Euro-area government bonds rose, pushing yields across the region to record lows, amid speculation a lack of price growth in the currency bloc will trigger further stimulus from the European Central Bank.
Italy’s 10-year yields approached 2 percent as a report showed inflation in the euro region slowed in November to match a five-year low. ECB President Mario Draghi said last week that buying government bonds, or quantitative easing, may be a policy tool for expanding stimulus. Greece is the only euro-area nation that has seen its securities decline in November, according to Bloomberg World Bond Indexes.
“We have the bond markets, which are continuing to print lower and lower yields,” said Gianluca Ziglio, executive director of fixed-income research at Sunrise Brokers LLP in London. “Most of it was driven by the expectation of inflation dropping, which is something we had confirmation of today.”
Italian 10-year yields fell two basis points, or 0.02 percentage point, to 2.04 percent at 4:50 p.m. London time after falling to 2.024 percent, the lowest level since Bloomberg started collecting the data in 1993. The rate has dropped 31 basis points this month. The 2.5 percent bond due in December 2024 rose 0.18, or 1.80 euros per 1,000-euro face amount, to 104.24.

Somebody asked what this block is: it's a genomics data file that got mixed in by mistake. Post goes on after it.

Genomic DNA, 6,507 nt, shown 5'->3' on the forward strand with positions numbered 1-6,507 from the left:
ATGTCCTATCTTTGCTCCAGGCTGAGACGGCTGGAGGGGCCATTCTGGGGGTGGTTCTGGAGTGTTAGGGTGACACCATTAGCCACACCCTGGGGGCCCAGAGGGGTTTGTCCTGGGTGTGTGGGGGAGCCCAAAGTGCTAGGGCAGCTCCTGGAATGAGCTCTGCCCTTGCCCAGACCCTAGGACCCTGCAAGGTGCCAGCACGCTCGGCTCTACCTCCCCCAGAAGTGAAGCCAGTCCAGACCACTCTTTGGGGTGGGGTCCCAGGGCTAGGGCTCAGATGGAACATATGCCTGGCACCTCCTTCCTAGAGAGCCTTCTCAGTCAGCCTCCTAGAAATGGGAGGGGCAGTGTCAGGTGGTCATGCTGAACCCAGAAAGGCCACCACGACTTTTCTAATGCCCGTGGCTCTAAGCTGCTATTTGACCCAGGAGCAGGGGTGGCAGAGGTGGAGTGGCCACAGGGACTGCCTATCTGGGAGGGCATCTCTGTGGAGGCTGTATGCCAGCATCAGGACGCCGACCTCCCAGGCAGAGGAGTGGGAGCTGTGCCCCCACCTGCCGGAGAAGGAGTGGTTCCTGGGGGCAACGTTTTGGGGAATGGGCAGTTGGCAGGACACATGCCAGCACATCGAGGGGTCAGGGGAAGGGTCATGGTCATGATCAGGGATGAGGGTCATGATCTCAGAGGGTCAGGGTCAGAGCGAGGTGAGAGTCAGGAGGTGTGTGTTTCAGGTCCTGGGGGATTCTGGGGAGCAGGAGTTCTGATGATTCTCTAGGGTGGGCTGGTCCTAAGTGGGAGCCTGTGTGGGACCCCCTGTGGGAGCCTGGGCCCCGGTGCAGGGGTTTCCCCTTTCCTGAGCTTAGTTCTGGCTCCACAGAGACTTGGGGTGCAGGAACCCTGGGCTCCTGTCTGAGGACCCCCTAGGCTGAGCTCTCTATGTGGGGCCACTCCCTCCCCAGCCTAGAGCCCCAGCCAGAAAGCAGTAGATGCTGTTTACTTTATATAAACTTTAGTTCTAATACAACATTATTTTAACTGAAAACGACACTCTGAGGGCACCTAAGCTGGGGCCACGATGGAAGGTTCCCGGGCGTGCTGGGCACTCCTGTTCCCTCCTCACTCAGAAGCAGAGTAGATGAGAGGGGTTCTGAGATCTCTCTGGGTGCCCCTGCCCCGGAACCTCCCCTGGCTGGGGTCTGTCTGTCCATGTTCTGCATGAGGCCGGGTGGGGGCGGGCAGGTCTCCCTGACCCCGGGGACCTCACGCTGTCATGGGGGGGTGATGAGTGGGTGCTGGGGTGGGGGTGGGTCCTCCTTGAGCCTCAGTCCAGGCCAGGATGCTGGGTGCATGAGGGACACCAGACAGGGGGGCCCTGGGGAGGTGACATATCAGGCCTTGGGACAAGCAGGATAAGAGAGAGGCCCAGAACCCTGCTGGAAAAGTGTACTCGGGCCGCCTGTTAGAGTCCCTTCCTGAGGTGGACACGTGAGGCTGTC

Austrian, Belgian, Dutch, Finnish, French, German, Irish, Spanish and Portuguese 10-year yields reached all-time lows.
The rate on benchmark German 10-year bunds touched 0.694 percent and that on similar-maturity Spanish securities dropped to 1.861 percent.
Consumer prices rose 0.3 percent this month from a year earlier, the European Union’s statistics office in Luxembourg said today, in line with the median estimate of economists in a Bloomberg News survey. That compared with a reading of 0.4 percent last month and matched September’s level, which was the lowest since October 2009.
The euro “QE cascade is gaining momentum with Draghi’s urgency to counter inflation risks pushing peripheral yields to new all-time lows,” Christoph Rieger, head of fixed-rate strategy at Commerzbank AG in Frankfurt, wrote in a note dated yesterday.
Bonds were also supported as the price of crude oil slid to a four-year low after OPEC agreed to keep its production target unchanged yesterday. Brent crude fell as much as 2 percent to $71.12 per barrel in London today, the lowest level since July 2010. Falling oil prices drag down prospects for inflation, helping to preserve the value of fixed-income assets.
German securities returned 0.9 percent this month through yesterday, Bloomberg’s bond indexes show. Portugal’s and Italy’s earned 1.8 percent, Ireland’s 1.4 percent, while Greece’s lost 1.3 percent.